SCA News

SCA News

Denali Expedition Successfully Obtains High-Altitude Cardiac Data Using Wearable ECG Sensor

KIRKLAND, WA (BUSINESS WIRE)--You love the outdoors – but your heart might not. If you enjoy skiing, hiking and other sports experienced at high altitudes, you might be well advised to spend your first day at altitude taking it easy.

Heart Disease Common Among Firefighters Who Die of Cardiac Arrest

Study Highlights:

Sudden Cardiac Arrest Foundation Partners with Children’s Cardiomyopathy Foundation to Call Attention to Children’s “Silent” Heart Disease

Children’s Cardiomyopathy Awareness Month Urges Families to #KnowYourHeart to Learn Risk Factors

PITTSBURGH, PA--All too often, we read a headline of a star athlete who suddenly collapses on the night of the big game, or a baby who dies in her sleep. Chances are, a little-known heart condition is the cause. The Sudden Cardiac Arrest Foundation is partnering with the Children’s Cardiomyopathy Foundation (CCF) for Children’s Cardiomyopathy Awareness Month this September to shine a spotlight on pediatric cardiomyopathy, a chronic and potentially life-threatening heart disease.

More Patients Survive Sudden Cardiac Arrest with New EMS Technique

Study funded by NIH showed a change in use of breathing tube can save more lives.

Security Body Scanner Safe for Patients with Pacemakers and Defibrillators

Body scanners used for security checks are safe for patients with pacemakers and defibrillators, according to late breaking research presented at ESC Congress 2018.

Across the globe more than four million patients with heart failure or cardiac arrhythmias rely on pacemakers and defibrillators to keep their hearts beating regularly. It has been unclear whether body scanners used for security checks at airports interfere with the function of cardiac devices.

National Cardiac Arrest Collaborative to Meet in October

The National Cardiac Arrest Collaborative (NCAC) committee on establishing a national cardiac arrest registry will meet in San Diego, CA, on October 4th during the American College of Emergency Physicians annual conference. Related task forces will address structure and function of the registry, advocacy, and data interoperability.

Cerner and Duke Clinical Research Institute Collaborate on Cardiac Risk App

Cerner collaborated with Duke Clinical Research Institute to develop an atherosclerotic cardiovascular disease (ASCVD) Risk Calculator app, designed as a tool to increase communication between the person and their doctor about ways to live a healthier life and risk factors for heart disease and stroke. The app helps health care providers estimate 10-year and lifetime ASCVD risk for patients based on information like age, race, sex, blood pressure, cholesterol levels, smoking status and diabetes status. If untreated, ASCVD can lead to heart attack and sudden cardiac arrest, as well as fatal and nonfatal stroke.

Bystander CPR: The Time to Act is Now

A study just published in Circulation: Cardiovascular Quality and Outcomes (Audrey Blewer, MPH et al) reveals that male victims of sudden cardiac arrest had an increased likelihood of receiving CPR from bystanders (BCPR) in public settings, compared with females. An analysis of the Resuscitation Outcomes Consortium registry (n=19,331) indicates layperson BCPR was administered in 37 percent of events, males were more likely to receive BCPR, and males had a 23 percent increased odds of survival compared with females. The study is the first to identify gender disparities as a factor that affects survival.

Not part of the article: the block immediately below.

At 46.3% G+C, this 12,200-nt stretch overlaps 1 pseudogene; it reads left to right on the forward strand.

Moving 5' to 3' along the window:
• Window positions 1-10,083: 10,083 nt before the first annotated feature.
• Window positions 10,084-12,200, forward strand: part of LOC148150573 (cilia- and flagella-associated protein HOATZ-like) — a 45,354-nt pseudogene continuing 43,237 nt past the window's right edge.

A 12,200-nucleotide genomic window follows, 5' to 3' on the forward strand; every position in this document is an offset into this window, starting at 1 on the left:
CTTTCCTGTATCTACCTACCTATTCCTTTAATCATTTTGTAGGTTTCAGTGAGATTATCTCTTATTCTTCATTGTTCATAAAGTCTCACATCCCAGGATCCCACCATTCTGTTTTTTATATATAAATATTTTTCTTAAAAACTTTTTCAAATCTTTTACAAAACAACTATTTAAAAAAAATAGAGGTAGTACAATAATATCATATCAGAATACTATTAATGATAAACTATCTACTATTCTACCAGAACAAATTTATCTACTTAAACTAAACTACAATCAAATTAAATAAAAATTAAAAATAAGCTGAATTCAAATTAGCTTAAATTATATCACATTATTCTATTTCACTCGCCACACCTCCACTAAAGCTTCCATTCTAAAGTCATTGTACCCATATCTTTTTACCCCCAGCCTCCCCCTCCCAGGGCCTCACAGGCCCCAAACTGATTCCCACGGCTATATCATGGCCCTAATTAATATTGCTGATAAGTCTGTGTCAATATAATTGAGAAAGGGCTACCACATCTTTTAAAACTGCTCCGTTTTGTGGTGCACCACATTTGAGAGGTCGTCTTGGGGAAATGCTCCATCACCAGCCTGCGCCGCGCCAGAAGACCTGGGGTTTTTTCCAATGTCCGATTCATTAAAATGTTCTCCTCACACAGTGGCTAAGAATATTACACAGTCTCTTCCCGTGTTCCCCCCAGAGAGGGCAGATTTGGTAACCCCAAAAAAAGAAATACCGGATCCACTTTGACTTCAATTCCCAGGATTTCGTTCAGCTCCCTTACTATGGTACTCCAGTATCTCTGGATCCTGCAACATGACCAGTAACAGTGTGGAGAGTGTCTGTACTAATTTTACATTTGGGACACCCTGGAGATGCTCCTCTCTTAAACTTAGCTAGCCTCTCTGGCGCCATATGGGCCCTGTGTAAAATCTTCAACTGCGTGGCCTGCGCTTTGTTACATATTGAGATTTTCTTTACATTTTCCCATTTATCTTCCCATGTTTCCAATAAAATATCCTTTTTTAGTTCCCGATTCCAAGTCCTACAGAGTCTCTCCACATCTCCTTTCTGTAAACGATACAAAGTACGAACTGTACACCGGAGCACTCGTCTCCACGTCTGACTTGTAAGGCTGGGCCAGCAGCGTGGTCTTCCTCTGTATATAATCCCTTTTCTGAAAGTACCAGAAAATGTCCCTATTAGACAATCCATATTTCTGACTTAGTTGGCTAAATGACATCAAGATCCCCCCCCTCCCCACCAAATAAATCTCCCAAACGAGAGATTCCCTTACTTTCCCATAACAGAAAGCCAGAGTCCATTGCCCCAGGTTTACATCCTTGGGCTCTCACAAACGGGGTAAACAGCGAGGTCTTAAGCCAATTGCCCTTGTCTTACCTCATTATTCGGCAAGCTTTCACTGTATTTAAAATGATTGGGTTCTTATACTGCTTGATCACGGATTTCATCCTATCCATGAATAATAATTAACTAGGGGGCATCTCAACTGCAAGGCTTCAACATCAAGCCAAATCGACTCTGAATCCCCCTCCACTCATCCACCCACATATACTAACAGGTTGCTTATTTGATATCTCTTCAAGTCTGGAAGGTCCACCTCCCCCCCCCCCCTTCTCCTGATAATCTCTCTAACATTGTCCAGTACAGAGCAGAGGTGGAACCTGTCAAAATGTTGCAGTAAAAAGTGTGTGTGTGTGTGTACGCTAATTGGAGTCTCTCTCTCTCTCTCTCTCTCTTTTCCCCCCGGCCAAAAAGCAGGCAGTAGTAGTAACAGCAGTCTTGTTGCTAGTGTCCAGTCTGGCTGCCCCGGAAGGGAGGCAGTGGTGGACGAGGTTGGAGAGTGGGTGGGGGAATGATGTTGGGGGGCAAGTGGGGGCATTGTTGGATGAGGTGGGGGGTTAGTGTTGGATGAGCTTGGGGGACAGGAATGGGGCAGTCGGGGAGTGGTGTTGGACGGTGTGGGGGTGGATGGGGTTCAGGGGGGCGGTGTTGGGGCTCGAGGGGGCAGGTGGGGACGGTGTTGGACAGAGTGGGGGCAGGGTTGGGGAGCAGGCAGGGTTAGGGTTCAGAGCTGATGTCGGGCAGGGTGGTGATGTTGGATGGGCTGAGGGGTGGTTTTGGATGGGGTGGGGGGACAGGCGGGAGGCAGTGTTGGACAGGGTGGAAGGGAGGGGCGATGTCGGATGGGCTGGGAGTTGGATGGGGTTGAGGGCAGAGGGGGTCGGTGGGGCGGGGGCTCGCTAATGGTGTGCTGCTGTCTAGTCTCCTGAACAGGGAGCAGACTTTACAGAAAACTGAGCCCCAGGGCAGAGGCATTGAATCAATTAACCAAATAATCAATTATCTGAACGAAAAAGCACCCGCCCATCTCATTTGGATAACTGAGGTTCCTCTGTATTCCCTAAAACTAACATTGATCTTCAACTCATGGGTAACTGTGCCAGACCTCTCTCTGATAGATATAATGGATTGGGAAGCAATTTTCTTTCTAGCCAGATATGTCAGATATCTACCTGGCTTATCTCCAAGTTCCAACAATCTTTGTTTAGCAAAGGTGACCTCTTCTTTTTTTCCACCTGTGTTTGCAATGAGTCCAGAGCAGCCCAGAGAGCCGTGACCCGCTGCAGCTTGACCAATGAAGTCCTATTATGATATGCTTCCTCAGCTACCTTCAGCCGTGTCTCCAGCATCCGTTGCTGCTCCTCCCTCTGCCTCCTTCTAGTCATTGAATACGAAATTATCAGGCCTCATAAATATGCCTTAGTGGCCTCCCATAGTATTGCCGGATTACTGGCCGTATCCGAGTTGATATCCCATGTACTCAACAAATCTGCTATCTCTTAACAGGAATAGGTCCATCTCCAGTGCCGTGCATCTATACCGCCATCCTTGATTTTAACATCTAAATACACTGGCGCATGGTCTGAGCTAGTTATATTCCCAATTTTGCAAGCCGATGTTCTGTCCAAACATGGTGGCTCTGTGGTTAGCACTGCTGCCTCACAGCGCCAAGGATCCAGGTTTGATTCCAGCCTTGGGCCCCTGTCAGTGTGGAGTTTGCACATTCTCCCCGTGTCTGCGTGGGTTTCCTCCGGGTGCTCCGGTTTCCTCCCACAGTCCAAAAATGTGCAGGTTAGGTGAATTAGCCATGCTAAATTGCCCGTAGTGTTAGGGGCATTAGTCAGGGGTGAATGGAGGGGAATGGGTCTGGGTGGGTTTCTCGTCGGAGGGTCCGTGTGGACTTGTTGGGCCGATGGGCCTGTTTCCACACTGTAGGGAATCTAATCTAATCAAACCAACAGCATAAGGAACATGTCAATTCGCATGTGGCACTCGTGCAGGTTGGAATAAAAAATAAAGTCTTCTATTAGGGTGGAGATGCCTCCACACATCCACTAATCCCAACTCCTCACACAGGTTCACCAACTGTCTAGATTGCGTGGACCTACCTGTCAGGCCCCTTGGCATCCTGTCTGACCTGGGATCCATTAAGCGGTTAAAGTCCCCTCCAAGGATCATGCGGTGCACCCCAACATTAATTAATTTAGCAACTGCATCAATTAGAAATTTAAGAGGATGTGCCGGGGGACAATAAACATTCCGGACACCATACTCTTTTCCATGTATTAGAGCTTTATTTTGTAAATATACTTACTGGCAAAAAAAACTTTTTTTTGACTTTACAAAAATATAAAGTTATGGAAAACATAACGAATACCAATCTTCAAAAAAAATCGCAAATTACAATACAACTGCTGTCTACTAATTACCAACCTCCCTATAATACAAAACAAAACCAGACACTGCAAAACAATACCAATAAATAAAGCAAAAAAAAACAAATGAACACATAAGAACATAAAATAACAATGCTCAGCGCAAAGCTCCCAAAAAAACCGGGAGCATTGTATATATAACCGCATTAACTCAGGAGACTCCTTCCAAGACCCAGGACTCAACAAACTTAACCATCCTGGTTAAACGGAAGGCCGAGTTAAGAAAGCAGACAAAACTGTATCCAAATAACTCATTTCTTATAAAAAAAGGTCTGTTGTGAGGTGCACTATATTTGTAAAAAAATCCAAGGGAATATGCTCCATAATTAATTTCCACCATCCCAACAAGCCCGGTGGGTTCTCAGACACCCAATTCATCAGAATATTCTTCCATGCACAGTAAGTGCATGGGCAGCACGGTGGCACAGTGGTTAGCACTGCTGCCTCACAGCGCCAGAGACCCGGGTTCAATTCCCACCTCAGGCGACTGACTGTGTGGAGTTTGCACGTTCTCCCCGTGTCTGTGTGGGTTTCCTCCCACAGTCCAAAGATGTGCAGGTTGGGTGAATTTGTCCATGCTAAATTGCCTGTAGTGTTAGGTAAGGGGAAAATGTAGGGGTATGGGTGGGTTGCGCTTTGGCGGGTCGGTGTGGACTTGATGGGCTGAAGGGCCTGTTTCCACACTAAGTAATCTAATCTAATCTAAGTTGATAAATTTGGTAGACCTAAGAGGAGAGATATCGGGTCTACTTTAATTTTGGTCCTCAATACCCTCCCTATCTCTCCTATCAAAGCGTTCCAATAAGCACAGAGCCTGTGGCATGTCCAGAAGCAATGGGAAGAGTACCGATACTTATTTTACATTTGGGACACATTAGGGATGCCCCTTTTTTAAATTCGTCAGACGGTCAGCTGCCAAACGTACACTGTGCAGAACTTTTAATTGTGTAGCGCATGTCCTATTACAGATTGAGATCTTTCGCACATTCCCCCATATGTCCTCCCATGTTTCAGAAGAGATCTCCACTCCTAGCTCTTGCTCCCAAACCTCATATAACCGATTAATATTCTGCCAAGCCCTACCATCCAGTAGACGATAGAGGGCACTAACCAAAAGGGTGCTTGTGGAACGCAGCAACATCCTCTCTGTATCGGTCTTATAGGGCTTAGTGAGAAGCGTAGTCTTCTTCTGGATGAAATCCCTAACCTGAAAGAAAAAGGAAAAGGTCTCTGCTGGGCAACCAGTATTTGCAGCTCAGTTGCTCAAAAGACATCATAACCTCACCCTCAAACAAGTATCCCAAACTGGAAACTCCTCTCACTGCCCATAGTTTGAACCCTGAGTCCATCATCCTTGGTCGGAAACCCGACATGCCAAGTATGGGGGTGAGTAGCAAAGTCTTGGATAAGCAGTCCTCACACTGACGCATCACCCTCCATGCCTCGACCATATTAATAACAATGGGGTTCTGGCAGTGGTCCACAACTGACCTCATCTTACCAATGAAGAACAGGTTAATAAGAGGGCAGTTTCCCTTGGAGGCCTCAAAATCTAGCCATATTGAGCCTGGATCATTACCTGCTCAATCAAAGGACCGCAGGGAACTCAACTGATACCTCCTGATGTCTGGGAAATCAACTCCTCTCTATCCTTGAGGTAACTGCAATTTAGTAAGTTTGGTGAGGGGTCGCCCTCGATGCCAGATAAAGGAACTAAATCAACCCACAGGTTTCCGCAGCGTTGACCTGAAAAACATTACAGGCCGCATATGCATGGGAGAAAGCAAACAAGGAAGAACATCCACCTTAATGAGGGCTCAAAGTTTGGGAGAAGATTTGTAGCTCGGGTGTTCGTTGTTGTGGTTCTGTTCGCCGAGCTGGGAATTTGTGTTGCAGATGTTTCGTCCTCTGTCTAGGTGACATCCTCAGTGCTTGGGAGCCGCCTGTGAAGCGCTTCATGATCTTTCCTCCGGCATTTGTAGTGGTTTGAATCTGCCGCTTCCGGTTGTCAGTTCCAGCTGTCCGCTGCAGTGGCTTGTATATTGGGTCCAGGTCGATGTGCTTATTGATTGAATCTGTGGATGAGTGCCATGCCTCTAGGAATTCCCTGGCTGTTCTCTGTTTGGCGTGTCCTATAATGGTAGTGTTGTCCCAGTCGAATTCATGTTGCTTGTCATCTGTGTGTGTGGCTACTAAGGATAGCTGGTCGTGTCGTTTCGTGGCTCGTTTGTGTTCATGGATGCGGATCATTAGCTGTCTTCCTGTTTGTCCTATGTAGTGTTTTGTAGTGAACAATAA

Pioneering Training Kiosks Provide 100,000 with Hands-Only CPR Skills

Milestone shows viability of American Heart Association self-instructional kiosks

DALLAS, TX--More than 100,000 people have been trained in the life-saving skill of Hands-Only CPR since the American Heart Association launched its Hands-Only CPR training kiosk program in 2016. As part of the program that is nationally supported by Anthem Foundation, the Association has placed 30 of these interactive devices in cities across the country.  

Ageing Overweight Scuba Divers at Risk of Underwater Cardiac Events

SOPHIA ANTIPOLIS, FRANCE--Older, overweight scuba divers are being urged to shed pounds to avoid an underwater cardiac event. That’s the advice from a large study in the European Journal of Preventive Cardiology, a publication of the European Society of Cardiology (ESC).1
 

“Cardiac issues are now a leading factor in diving fatalities,” said study author Peter Buzzacott, MD, of the University of Western Australia, in Crawley, Australia. “Divers who learned to dive years ago and who are now old and overweight, with high blood pressure and high cholesterol, are at increased risk of dying.”

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Mission & Vision

The mission of the Sudden Cardiac Arrest (SCA) Foundation is to prevent death and disability from sudden cardiac arrest. The vision of the SCA Foundation is to increase awareness about sudden cardiac arrest and influence attitudinal and behavioral changes that will reduce mortality and morbidity from SCA.

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